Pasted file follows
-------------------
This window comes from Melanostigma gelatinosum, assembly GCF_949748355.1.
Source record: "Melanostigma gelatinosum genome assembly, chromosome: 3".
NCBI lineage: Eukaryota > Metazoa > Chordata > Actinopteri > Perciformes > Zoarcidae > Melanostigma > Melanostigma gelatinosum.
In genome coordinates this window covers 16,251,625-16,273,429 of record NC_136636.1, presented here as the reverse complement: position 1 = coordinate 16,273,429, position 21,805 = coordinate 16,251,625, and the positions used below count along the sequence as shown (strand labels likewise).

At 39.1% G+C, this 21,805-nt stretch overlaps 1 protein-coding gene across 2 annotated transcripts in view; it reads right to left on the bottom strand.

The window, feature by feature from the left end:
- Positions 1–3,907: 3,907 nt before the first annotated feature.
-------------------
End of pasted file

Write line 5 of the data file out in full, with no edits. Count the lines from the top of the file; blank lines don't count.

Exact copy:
At 39.1% G+C, this 21,805-nt stretch overlaps 1 protein-coding gene across 2 annotated transcripts in view; it reads right to left on the bottom strand.